House Republicans accused Democrats yesterday of putting forward an innovation and economic competition package more focused on climate change instead of directly confronting the economic rise of China.
The accusations came as the House Rules Committee readied for floor consideration the “American COMPETES Act of 2022,” H.R. 4521, the sprawling trade, research and foreign policy measure meant to respond to the Senate companion bill passed last year (E&E Daily, Jan 31).
In total, the House will consider 261 amendmentsto the package. A final vote on the bill is anticipated by the end of this week.
Among the most repeated complaints from Republicans within those amendments is $8 billion over two years for the United Nations’ Green Climate Fund.
Republicans will have the opportunity to debate eight amendments directly tied to stripping from the bill money for the U.N.-backed resilience program, an effort to help developing countries with climate change. Another three amendments would alter funding for other U.N. climate programs.
“I think what was essentially happening here is that the progressives amongst their base have been telling the Democrat leadership that they don’t want to focus on China or being tough with China because it might jeopardize the most sacred thing of all — and that’s climate change,” said Rep. Steve Chabot (R-Ohio), who serves as ranking member on the Foreign Affairs Subcommittee on Asia, the Pacific, Central Asia and Nonproliferation during the Rules Committee hearing.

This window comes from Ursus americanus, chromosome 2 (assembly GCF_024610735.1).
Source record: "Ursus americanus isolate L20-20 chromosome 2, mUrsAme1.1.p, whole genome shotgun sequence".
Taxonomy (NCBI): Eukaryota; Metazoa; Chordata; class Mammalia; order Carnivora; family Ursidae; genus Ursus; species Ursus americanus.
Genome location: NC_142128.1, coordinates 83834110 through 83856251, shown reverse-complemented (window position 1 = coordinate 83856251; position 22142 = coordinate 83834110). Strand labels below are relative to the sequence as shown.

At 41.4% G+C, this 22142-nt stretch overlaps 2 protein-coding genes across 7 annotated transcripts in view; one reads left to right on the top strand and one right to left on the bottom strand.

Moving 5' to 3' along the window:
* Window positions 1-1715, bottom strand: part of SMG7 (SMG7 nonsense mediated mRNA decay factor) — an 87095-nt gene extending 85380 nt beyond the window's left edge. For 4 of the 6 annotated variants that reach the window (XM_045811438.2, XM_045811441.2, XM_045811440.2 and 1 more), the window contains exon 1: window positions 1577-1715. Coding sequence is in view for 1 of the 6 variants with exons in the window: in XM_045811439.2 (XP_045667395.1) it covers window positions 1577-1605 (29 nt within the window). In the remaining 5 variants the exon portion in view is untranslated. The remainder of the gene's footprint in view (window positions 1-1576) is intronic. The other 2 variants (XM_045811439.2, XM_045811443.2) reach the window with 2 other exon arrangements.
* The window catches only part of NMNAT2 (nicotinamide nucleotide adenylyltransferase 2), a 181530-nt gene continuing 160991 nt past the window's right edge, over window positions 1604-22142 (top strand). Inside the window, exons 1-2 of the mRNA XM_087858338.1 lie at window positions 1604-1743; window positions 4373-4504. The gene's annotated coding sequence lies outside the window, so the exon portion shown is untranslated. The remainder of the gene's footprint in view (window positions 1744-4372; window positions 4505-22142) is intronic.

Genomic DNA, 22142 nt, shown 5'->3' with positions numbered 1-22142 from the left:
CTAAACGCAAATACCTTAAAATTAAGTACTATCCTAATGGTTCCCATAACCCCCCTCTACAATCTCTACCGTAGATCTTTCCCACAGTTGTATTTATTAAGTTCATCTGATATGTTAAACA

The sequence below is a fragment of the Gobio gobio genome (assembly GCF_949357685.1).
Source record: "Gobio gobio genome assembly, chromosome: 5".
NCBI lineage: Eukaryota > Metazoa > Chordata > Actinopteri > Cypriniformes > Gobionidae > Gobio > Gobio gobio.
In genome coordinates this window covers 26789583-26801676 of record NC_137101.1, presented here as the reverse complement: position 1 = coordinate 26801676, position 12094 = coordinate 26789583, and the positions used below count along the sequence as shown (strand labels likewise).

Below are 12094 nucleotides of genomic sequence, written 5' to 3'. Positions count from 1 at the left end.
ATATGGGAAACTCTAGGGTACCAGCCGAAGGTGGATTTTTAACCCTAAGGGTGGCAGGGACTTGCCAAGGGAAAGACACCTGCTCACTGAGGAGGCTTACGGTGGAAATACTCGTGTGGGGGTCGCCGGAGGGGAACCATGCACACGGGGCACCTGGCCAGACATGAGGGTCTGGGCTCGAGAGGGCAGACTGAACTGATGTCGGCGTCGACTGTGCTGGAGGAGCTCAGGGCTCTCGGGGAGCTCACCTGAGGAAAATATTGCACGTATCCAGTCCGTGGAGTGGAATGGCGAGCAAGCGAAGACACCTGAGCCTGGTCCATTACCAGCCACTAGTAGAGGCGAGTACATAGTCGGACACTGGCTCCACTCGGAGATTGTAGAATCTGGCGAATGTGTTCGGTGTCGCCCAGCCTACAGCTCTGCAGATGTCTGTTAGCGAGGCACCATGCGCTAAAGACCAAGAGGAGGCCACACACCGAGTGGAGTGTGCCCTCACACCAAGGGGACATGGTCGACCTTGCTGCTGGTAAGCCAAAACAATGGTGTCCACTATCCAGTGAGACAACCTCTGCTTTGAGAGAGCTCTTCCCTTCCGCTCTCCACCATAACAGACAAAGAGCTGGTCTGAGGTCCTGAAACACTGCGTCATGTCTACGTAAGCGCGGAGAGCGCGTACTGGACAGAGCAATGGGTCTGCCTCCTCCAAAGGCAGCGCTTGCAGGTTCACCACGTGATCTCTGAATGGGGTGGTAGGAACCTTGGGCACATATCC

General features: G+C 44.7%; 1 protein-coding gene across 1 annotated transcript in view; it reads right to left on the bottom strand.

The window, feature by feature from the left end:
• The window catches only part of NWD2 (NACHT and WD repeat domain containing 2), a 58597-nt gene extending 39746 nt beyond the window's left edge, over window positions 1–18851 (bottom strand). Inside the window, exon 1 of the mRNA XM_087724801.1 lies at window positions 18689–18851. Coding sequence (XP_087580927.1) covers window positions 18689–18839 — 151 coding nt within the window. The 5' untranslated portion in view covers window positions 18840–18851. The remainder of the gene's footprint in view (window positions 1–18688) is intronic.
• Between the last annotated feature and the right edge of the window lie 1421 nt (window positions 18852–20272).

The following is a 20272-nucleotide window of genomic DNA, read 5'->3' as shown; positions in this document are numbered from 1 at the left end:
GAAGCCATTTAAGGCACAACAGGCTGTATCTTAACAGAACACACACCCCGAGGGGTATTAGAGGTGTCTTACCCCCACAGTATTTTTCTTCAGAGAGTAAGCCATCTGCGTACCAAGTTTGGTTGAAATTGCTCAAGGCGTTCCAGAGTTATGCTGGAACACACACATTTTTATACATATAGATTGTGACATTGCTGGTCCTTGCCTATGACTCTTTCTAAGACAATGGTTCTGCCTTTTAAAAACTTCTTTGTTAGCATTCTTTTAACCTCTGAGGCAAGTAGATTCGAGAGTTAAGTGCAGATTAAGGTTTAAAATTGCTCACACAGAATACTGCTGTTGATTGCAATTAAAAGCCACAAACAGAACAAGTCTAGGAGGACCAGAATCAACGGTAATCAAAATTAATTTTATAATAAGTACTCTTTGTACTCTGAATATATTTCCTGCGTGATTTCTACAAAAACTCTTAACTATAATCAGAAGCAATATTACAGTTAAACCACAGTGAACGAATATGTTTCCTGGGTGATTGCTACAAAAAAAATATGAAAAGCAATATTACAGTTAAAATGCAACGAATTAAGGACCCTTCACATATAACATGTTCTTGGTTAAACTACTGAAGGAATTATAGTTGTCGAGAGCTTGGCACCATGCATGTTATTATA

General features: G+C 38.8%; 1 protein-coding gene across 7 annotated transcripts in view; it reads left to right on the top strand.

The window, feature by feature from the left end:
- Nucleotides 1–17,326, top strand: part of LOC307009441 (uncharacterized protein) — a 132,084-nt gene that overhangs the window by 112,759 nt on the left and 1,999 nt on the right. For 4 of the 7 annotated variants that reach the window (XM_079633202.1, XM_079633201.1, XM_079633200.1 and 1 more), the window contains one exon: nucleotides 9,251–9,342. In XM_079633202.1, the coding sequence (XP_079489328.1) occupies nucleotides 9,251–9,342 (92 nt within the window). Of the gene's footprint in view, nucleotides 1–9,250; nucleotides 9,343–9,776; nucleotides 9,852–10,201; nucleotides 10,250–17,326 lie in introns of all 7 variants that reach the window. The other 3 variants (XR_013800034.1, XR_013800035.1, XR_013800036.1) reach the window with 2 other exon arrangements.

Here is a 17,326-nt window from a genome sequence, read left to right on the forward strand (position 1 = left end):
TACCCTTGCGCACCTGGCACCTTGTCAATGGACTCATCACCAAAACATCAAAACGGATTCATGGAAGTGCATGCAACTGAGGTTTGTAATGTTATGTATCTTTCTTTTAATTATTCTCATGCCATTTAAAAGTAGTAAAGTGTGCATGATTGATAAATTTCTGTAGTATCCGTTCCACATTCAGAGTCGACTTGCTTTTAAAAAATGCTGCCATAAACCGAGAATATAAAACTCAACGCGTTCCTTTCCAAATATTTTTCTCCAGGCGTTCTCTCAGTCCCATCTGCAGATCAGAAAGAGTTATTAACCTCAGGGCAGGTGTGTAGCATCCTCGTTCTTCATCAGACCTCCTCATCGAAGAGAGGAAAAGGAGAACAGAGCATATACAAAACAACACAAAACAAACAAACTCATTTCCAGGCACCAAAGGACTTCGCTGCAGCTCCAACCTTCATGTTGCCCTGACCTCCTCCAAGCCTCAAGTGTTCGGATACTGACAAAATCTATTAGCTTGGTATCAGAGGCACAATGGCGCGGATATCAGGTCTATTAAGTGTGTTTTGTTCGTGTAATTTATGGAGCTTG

The bill has origins in a pair of bipartisan research reauthorization proposals from the House Science, Space and Technology Committee, both of which advanced last year. House Republican lawmakers have turned against the bill despite backing some proposals that moved out of committee.
Republican leaders urged members to vote against the bill yesterday. House Minority Whip Steve Scalise (R-La.) said on Newsmax that the bill was “a gift to China.”
The climate provisions contained in the overall package have been among the main criticisms lobbed at the bill from House Republicans, among trade enforcement and other foreign policy complaints.
“If you look through this bill, it mentions climate change twice as often as it mentions national security,” said Natural Resources ranking member Bruce Westerman (R-Ark.). “It mentions coral reefs 394 times, more often than it mentions China at 374 times.”
That lack of China criticism extended to the White House endorsement of the bill, Republicans said.
In a statement of administration policy, the White House said it supports the bill’s “steps to strengthen our economic competitiveness, supply chain resilience, equity and inclusivity, and leadership in science and technology.”
The statement does not mention China. But that may be the point, Democrats said.
“It doesn’t have to specifically mention China,” said Rep. Earl Perlmutter (D-Colo.). “We are competing against the rest of the world, not just China.”
Central to that effort is some $125 billion in spending authorization for research and development activities across the Department of Energy’s Office of Science and the National Science Foundation.
“It is abundantly clear that if America is to meet the challenges that it is facing, we are going to need to preserve and strengthen our national capacity for innovation,” said Science Chair Eddie Bernice Johnson (D-Texas).